Jordan: Airport Near Eilat is Too Close to Aqaba

Jordan says planned Israeli airport in the Aravah region is too close to a Jordanian airport in the coastal city of Aqaba.

Ben Ariel,

Jordanian border (file)
Jordanian border (file)
Mendy Hechtman/Flash 90

Jordan on Sunday expressed concerns over air traffic safety as it restated its opposition to the construction of an Israeli international airport near the coastal city of Aqaba, AFP reports.

Ali Odaibat, a spokesman for the Jordanian Transport ministry, told the official Petra news agency Jordan had notified the International Civil Aviation Organization (ICAO) about its concerns over the Israeli project and to "stress Jordan's keenness to protect its airspace."

Jordanian officials have repeatedly raised issue with the Timna airport, which is under construction just 10 kilometers (six miles) from the Red Sea Jordanian resort town of Aqaba and King Hussein airport.

Officials in the Kingdom have said the Israeli airport is too close and will affect takeoffs and landings at Aqaba's airport.

Odaibat said the ICAO would consider Jordan's complaint and "make a decision on the (Timna) airport in terms of its impact on Jordan's aviation sovereignty and public safety."

The new airport -- being built at a cost of more than $470 million - would be located northeast of the Israeli resort town of Eilat, in the southern Aravah region of the Negev desert.

Jordan is one of two Arab countries, along with Egypt, to have signed a peace treaty with Israel, but there have been recent tensions between the two countries, mostly revolving around the Temple Mount, where Arab assailants constantly riot to close the site to Jewish access.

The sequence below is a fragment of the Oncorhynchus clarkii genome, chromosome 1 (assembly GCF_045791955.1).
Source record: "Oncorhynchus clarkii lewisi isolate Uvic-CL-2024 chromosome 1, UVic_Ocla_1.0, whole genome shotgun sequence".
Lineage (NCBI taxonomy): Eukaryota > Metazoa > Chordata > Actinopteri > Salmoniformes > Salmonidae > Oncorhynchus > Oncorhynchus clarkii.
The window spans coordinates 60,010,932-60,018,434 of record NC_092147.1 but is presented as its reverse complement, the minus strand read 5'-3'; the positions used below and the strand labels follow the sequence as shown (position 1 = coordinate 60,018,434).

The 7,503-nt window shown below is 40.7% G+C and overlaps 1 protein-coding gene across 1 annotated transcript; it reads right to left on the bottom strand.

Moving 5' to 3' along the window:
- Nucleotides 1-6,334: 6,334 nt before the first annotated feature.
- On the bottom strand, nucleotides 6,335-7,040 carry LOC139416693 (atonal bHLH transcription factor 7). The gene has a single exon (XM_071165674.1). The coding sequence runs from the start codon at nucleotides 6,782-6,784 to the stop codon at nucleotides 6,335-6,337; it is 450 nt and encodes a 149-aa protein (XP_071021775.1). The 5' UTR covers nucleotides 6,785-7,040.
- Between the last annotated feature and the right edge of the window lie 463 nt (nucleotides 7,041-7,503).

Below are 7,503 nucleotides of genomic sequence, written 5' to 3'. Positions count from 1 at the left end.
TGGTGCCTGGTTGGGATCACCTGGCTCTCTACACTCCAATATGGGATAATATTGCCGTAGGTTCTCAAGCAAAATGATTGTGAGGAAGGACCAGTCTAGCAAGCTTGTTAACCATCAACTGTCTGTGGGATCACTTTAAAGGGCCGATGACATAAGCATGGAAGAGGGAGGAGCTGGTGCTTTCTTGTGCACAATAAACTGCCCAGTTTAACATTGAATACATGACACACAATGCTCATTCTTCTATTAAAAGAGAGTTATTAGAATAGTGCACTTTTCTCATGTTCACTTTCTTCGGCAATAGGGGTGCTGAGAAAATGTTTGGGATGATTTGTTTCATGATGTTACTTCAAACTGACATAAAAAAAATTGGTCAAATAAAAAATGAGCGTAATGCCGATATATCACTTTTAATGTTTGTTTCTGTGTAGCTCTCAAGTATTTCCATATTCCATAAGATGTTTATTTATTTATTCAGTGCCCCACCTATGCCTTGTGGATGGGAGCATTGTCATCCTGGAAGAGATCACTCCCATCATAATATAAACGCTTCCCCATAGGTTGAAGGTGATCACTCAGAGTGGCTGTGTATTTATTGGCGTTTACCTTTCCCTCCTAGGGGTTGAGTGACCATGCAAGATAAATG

Jordan recently announced  that its ambassador to Israel would return to his post in Tel Aviv three months after he was recalled over "violations" at the Temple Mount, those "violations" referring to talk of allowing equal Jewish prayer rights at the holiest site in Judaism.

Jordan had previously threatened to revoke the 1994 peace treaty with Israel over tensions at the Temple Mount. 

The Jordanian parliament last November also held a special prayer session for the two Arab terrorists who committed a brutal attack on a Jerusalem synagogue, murdering four Jews at prayer and beheading two of them, as well as murdering a police officer.

Jordan's Prime Minister Abdullah Nsur also sent a letter of condolence to the families of the two murderous terrorists.

Nevertheless, the sides seemed to have gotten closer recently as the region continues to battle against the Islamic State (ISIS) terrorist group. In February, Jordan and Israel signed a deal to build a pipeline to link the Red Sea with the shrinking Dead Sea and combat regional water shortages.




top